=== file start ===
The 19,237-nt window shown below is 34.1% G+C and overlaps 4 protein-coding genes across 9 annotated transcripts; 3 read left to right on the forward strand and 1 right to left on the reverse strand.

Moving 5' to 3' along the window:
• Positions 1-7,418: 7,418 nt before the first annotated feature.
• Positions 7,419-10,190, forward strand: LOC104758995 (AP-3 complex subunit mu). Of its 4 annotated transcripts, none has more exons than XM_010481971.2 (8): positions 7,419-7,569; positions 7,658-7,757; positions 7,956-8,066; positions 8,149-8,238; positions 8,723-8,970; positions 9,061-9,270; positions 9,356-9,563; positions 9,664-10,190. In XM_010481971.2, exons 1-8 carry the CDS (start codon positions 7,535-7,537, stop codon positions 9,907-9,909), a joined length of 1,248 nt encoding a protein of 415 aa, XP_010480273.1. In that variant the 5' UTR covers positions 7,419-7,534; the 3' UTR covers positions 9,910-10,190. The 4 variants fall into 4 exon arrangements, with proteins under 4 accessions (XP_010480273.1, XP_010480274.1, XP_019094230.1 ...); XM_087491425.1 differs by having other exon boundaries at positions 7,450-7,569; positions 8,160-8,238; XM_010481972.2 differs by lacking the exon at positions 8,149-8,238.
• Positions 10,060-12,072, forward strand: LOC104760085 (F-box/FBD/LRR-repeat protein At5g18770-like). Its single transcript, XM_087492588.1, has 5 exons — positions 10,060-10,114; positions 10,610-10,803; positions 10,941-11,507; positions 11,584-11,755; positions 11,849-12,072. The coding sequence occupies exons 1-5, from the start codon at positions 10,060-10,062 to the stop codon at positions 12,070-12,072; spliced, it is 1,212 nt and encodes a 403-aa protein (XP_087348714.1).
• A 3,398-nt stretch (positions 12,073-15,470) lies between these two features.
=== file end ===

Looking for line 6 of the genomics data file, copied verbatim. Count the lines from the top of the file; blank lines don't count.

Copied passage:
• A 3,398-nt stretch (positions 12,073-15,470) lies between these two features.